Therefore, women who are sexually active are generally advised to continue using contraception until they have reached menopause.

Contraceptive options for perimenopausal women are the same as for women of younger reproductive age and include barrier methods, hormonal contraceptives and intrauterine devices (IUDs). However, perimenopausal women may experience greater benefits with use of hormonal contraception (low dose oral contraceptive pills or the vaginal contraceptive ring), which can regulate periods and ease symptoms. The five year progestin releasing IUD is another good option for contraception during perimenopause, particularly if a woman has heavy menstrual bleeding. This type of IUD is highly effective in reducing menstrual blood loss and also may provide protection against development of endometrial hyperplasia and endometrial cancer.

Determining when a woman can discontinue using contraception can be challenging, as no single test exists to “diagnose” menopause. Serum FSH, which increases permanently after menopause, must be interpreted with caution during the perimenopause as levels can fluctuate. In situations where a clinical diagnosis of menopause is not possible, such as in current users of oral contraceptives or after endometrial ablation, it may be useful to check FSH levels (for pill users, wait 2-4 weeks after stopping the pill) and, if elevated, repeating level in 4-6 weeks to assure elevated FSH level persists.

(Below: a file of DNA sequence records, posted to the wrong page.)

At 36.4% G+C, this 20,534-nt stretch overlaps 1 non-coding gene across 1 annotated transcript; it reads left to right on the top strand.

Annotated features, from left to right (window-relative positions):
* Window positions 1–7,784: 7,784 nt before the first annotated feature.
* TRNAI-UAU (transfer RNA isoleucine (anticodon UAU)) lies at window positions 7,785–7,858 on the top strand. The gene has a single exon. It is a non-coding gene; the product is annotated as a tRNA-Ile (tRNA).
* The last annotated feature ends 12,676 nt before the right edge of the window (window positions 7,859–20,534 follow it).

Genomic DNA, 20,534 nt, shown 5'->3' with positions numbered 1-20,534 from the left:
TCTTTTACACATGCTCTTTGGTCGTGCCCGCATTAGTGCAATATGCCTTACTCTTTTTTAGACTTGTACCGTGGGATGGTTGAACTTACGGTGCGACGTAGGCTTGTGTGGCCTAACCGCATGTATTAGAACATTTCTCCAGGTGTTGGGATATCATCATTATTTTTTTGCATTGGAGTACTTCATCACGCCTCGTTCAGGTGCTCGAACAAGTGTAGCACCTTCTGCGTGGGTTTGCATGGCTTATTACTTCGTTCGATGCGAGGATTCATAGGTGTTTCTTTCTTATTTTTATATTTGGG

Linda Brubaker

How do I prevent a UTI?

Linda Brubaker, MD, urogynecologist at UC San Diego Health

For most adult women, a urinary tract infection (UTI) is a rare event, occurring a few times in their lives. Otherwise healthy women notice a relatively sudden change in their urination — a woman may notice burning when she urinates and feel that she needs to urinate suddenly and often. Most of the time, these symptoms are caused by simple bacterial infection in the urine. The symptoms typically resolve with a few days of oral antibiotics that focus on the urinary tract.

For other women, urinary tract infections become a significant health problem. UTIs may occur too often, sometimes three times or more within six months, leading to a real change in well-being and a lot of antibiotic use.

UC San Diego Health recently established a specialty center that will help women with recurrent UTIs. Women can help prevent a UTI in the following ways: